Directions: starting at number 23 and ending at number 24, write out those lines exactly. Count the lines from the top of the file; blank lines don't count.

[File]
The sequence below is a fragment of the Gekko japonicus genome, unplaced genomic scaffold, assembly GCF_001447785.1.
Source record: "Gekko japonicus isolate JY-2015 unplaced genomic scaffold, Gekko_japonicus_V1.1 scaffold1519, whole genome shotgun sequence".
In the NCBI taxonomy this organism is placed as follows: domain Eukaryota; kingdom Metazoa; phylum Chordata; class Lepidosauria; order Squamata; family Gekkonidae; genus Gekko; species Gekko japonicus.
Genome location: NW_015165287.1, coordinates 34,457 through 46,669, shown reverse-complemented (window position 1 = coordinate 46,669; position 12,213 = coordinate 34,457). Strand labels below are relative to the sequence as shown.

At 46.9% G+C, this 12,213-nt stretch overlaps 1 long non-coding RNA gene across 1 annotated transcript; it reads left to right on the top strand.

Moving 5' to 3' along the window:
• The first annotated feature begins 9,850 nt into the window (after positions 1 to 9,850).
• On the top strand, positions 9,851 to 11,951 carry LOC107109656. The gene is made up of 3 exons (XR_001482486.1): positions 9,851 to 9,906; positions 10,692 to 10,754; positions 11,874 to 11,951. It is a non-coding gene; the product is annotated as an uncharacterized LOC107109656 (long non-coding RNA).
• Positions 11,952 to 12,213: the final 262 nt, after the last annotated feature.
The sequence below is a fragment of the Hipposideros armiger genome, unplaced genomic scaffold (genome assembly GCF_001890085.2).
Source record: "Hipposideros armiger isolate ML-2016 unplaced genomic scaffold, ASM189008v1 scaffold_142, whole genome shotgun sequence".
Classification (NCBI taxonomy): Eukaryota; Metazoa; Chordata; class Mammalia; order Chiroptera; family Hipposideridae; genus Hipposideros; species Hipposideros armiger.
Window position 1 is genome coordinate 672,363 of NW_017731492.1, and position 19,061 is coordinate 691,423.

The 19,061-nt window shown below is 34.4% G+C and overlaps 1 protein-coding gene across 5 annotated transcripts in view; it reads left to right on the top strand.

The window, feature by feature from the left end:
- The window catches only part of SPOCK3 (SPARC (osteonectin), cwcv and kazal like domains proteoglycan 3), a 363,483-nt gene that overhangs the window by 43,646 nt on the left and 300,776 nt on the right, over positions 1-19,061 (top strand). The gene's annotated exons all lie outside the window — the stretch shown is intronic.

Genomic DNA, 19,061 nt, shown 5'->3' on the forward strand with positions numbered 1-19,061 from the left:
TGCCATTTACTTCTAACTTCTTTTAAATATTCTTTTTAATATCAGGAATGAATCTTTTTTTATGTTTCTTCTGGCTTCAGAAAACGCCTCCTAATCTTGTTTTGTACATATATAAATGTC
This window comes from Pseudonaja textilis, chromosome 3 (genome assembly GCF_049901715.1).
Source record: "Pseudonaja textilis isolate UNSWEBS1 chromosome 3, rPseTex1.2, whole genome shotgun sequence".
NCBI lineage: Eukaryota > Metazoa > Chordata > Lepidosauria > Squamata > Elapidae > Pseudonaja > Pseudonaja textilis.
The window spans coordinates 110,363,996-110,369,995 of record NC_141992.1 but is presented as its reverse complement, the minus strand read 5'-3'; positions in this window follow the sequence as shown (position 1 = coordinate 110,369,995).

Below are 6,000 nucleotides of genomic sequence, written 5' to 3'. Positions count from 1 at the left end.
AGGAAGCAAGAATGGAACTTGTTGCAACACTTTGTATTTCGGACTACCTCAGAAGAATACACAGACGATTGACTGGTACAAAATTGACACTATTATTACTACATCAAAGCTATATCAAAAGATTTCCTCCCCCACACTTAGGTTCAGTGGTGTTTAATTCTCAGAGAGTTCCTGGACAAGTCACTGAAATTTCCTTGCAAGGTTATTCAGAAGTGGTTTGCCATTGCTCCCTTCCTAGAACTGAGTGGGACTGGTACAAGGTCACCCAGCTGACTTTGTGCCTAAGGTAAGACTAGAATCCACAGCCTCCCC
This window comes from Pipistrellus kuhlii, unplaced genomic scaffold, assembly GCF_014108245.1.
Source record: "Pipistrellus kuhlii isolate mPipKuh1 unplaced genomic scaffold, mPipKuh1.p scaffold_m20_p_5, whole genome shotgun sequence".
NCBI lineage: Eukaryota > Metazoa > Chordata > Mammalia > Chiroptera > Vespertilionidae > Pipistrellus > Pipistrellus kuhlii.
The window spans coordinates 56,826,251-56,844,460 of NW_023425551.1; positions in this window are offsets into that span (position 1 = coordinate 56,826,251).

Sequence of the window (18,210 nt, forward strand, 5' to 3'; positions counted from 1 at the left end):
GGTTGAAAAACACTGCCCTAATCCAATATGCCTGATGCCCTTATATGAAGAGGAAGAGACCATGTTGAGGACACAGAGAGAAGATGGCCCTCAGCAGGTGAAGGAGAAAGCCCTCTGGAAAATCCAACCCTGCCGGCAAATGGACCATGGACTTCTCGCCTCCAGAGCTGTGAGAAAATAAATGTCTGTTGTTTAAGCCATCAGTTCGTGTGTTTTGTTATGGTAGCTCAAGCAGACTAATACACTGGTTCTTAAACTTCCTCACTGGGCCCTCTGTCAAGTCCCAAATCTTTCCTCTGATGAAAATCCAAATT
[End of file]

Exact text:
Below are 6,000 nucleotides of genomic sequence, written 5' to 3'. Positions count from 1 at the left end.
AGGAAGCAAGAATGGAACTTGTTGCAACACTTTGTATTTCGGACTACCTCAGAAGAATACACAGACGATTGACTGGTACAAAATTGACACTATTATTACTACATCAAAGCTATATCAAAAGATTTCCTCCCCCACACTTAGGTTCAGTGGTGTTTAATTCTCAGAGAGTTCCTGGACAAGTCACTGAAATTTCCTTGCAAGGTTATTCAGAAGTGGTTTGCCATTGCTCCCTTCCTAGAACTGAGTGGGACTGGTACAAGGTCACCCAGCTGACTTTGTGCCTAAGGTAAGACTAGAATCCACAGCCTCCCC